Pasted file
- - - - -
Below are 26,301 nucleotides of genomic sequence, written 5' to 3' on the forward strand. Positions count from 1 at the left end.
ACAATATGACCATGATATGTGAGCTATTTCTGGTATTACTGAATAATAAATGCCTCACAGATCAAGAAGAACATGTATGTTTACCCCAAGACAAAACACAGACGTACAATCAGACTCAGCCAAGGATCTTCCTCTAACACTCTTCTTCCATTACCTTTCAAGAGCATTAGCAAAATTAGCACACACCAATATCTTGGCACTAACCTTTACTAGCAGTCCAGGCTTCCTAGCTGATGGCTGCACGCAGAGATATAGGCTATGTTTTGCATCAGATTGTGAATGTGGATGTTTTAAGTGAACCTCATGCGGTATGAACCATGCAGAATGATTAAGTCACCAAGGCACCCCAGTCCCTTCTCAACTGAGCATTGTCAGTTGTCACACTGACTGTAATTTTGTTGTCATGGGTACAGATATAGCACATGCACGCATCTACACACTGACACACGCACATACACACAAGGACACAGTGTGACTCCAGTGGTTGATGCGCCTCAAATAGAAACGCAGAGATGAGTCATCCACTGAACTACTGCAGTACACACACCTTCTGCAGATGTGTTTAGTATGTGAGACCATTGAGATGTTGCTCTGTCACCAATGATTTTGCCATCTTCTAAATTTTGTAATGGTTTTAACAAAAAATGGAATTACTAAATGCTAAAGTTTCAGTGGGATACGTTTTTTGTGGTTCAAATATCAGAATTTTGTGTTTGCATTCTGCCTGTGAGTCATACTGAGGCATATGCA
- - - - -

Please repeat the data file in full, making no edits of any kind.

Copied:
Below are 26,301 nucleotides of genomic sequence, written 5' to 3' on the forward strand. Positions count from 1 at the left end.
ACAATATGACCATGATATGTGAGCTATTTCTGGTATTACTGAATAATAAATGCCTCACAGATCAAGAAGAACATGTATGTTTACCCCAAGACAAAACACAGACGTACAATCAGACTCAGCCAAGGATCTTCCTCTAACACTCTTCTTCCATTACCTTTCAAGAGCATTAGCAAAATTAGCACACACCAATATCTTGGCACTAACCTTTACTAGCAGTCCAGGCTTCCTAGCTGATGGCTGCACGCAGAGATATAGGCTATGTTTTGCATCAGATTGTGAATGTGGATGTTTTAAGTGAACCTCATGCGGTATGAACCATGCAGAATGATTAAGTCACCAAGGCACCCCAGTCCCTTCTCAACTGAGCATTGTCAGTTGTCACACTGACTGTAATTTTGTTGTCATGGGTACAGATATAGCACATGCACGCATCTACACACTGACACACGCACATACACACAAGGACACAGTGTGACTCCAGTGGTTGATGCGCCTCAAATAGAAACGCAGAGATGAGTCATCCACTGAACTACTGCAGTACACACACCTTCTGCAGATGTGTTTAGTATGTGAGACCATTGAGATGTTGCTCTGTCACCAATGATTTTGCCATCTTCTAAATTTTGTAATGGTTTTAACAAAAAATGGAATTACTAAATGCTAAAGTTTCAGTGGGATACGTTTTTTGTGGTTCAAATATCAGAATTTTGTGTTTGCATTCTGCCTGTGAGTCATACTGAGGCATATGCA